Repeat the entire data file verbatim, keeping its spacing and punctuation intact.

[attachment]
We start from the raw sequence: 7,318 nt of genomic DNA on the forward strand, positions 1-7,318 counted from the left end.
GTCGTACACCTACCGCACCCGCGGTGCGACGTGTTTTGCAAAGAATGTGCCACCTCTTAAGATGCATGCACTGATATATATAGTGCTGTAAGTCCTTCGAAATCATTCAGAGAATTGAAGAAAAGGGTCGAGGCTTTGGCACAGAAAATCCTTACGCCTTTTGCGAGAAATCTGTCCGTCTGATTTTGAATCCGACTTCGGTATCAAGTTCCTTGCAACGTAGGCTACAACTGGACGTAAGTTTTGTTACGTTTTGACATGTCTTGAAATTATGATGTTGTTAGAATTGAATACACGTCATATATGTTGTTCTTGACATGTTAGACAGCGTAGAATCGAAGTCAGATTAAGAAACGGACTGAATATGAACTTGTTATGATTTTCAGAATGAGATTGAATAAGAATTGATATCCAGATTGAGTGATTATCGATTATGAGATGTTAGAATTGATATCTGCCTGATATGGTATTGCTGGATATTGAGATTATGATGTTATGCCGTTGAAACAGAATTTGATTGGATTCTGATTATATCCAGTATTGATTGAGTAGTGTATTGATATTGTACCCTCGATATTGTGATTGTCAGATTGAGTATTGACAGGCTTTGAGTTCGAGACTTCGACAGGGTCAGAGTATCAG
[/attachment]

We start from the raw sequence: 7,318 nt of genomic DNA on the forward strand, positions 1-7,318 counted from the left end.
GTCGTACACCTACCGCACCCGCGGTGCGACGTGTTTTGCAAAGAATGTGCCACCTCTTAAGATGCATGCACTGATATATATAGTGCTGTAAGTCCTTCGAAATCATTCAGAGAATTGAAGAAAAGGGTCGAGGCTTTGGCACAGAAAATCCTTACGCCTTTTGCGAGAAATCTGTCCGTCTGATTTTGAATCCGACTTCGGTATCAAGTTCCTTGCAACGTAGGCTACAACTGGACGTAAGTTTTGTTACGTTTTGACATGTCTTGAAATTATGATGTTGTTAGAATTGAATACACGTCATATATGTTGTTCTTGACATGTTAGACAGCGTAGAATCGAAGTCAGATTAAGAAACGGACTGAATATGAACTTGTTATGATTTTCAGAATGAGATTGAATAAGAATTGATATCCAGATTGAGTGATTATCGATTATGAGATGTTAGAATTGATATCTGCCTGATATGGTATTGCTGGATATTGAGATTATGATGTTATGCCGTTGAAACAGAATTTGATTGGATTCTGATTATATCCAGTATTGATTGAGTAGTGTATTGATATTGTACCCTCGATATTGTGATTGTCAGATTGAGTATTGACAGGCTTTGAGTTCGAGACTTCGACAGGGTCAGAGTATCAG